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I'm trying to install Debian Squeeze 6.0.5 on a new HP Proliant Microserver N40L with 4 GB RAM and 1.5 GHZ and 2 new Seagate BARRACUDA 2TB HDD (delivered yesterday). The installation stuck at the point of formatting the 2 TB HDD at 33%. I gave him 16 hours, then I aborted the formatting and started the SEATOOLS HDD Utility to check for errors. The HDD passed the check and I freshly ereased both hdd with zero's by the SEATOOLS Utility. Now I restarted the installation and it got stuck again at 33%. How long I need to wait for this formatting?

Partitions of Software-Raid 1: /boot 500MB ext2 / 1995.9 GB ext3 swap 4 GB

With Alt + F4 I can't see any errors in the terminal, because the whole time my USB-Devices appear..., Swichting back to Alt + F1, it keep staying at 33%.

Is there any way to speed up this formatting? The hdd are new, so there is no need of secure deleting etc...

Update:

I found now out, that resync is incredible slow: http://up.picr.de/11594927qr.jpg writing with 700 k/sec. How could this happen? -> Estimated time: 30 Days!

I set already echo 50000 >/proc/sys/dev/raid/speed_limit_min without any change...

Thank you very much!

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You can try to format the disks in another computer. –  Luis Aug 22 '12 at 10:49
    
You can try to install on only one HDD and see if at least one of them works. –  Bananguin Aug 22 '12 at 11:47
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5 Answers 5

The "formatting" step inside the installation is not entirely precise with percentages (in fact it just divides 100% by the number of partitions to create), so when it appears to hang it might indeed be working properly.

I agree that 16 hours seems excessive, even for the notoriously slow ext3 initialization (writing to block devices happens synchronously, and ext3 initialization requires a lot of data to be written in small chunks spaced far apart, which is about the worst case), however keep in mind that at the same time the RAID initialization is also running with a certain minimum bandwidth (i.e. the disks are thrashing heavily).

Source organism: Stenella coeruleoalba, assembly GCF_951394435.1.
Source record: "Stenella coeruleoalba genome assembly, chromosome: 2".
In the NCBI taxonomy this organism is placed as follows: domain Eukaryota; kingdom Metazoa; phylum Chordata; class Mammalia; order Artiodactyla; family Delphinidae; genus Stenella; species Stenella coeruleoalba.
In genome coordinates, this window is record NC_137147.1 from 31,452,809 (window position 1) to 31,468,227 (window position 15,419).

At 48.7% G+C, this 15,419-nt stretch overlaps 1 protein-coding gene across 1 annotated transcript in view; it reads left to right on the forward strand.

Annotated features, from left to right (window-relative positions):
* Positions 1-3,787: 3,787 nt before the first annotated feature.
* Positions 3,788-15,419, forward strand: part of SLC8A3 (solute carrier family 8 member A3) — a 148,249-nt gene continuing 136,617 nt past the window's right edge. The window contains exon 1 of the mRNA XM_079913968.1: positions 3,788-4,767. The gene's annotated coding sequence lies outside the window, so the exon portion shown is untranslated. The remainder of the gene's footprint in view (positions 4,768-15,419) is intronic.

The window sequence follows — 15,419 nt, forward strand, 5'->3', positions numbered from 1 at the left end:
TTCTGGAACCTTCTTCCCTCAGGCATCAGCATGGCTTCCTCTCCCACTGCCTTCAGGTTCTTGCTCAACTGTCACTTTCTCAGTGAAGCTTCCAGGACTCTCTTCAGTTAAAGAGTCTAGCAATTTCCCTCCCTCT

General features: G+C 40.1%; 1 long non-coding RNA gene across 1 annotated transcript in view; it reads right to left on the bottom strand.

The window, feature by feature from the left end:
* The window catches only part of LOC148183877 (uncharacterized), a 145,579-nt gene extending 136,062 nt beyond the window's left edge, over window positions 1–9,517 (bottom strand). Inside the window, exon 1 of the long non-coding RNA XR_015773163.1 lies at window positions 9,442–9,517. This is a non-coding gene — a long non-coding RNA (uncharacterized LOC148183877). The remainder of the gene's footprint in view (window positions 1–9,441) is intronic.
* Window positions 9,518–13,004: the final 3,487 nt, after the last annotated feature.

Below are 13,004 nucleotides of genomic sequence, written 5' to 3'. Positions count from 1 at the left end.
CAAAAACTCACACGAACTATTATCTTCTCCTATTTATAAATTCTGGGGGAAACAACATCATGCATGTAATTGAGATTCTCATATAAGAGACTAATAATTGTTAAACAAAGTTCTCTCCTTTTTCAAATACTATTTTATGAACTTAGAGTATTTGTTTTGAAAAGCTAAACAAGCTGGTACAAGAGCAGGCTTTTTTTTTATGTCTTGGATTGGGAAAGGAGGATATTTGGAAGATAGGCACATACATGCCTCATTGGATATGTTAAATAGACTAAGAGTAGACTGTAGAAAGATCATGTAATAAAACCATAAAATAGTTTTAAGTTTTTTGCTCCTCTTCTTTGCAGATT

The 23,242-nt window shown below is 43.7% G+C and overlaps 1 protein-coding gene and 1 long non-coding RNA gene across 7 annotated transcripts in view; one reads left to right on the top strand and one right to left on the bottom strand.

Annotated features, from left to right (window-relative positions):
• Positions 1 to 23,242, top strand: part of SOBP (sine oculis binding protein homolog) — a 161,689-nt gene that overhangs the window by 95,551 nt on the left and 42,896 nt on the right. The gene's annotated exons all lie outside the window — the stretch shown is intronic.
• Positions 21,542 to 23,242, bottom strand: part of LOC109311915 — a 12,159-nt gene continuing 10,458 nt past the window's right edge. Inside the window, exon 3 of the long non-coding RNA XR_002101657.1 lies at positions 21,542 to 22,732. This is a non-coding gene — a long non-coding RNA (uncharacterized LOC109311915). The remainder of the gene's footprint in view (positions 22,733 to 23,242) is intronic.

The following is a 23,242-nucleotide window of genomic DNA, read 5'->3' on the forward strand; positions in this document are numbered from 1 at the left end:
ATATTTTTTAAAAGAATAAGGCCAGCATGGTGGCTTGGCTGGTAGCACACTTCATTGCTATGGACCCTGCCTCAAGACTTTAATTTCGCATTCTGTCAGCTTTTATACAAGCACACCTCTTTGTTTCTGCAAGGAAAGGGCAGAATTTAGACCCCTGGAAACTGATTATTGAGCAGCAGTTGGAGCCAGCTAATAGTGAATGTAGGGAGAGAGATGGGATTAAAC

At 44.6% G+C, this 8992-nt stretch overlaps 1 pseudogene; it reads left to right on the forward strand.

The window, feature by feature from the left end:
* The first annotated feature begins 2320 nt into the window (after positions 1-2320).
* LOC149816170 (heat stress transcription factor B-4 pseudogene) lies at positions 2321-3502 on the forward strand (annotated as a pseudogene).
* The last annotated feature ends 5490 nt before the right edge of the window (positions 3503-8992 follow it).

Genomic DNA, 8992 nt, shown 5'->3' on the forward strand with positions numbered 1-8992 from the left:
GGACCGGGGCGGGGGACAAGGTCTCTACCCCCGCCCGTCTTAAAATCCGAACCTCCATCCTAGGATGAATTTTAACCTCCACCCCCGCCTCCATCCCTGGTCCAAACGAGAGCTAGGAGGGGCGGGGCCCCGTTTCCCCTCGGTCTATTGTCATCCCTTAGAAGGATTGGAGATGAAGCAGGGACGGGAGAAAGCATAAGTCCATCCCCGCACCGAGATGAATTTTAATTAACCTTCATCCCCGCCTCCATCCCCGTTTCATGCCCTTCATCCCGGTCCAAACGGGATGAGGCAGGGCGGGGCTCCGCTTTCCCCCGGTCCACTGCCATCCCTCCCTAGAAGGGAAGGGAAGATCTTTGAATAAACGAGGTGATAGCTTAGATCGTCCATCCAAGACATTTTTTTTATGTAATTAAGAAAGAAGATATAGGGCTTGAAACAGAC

Things you can do:

  • think about your partitioning schema:
    • If the / partition is a real partition rather than an LVM volume, there is no need for a separate /boot, and you almost certainly want your swap space in the middle of the disk rather than at the end.
    • a 2 TB / partition is hell, because it takes ages to check if anything ever goes wrong, and you can do nothing about that.
  • initialize the RAID with --assume-clean. This means that the RAID will not initially synchronize the disks, which is fine if you already wrote them as zeros
  • create the file system from the command line (so you see more granular progress).

If you change your partitioning schema, I'd suggest something like

  • partition 1: /boot (500 MB)
  • partition 2: LVM PV
    • LV 1: / (500 MB)
    • LV 2: /usr (8 GB)
    • LV 3: /var (4 GB)
    • LV 4: /home (size according to personal preference, 100 GB is what I use)
    • LV 5: swap
    • LV 6: /srv/ (size according to personal preference and machine purpose)

It is totally okay to leave most of the space unallocated, you can change that later on, when the system is installed, and you can also add additional file systems for specific services that use lots of space, which means that if one of these services malfunctions and starts filling up the disk, it will only fill up its own partition (this is also why you have separate /var -- logging can work when the root partition is full.

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16 hours is excessive. Something has gone wrong. When you say "the whole time my USB devices appear", do you mean that its spewing messages constantly? If so, what messages? Easy way is to take a screenshot using a phone camera, and just post that. What USB devices do you have connected?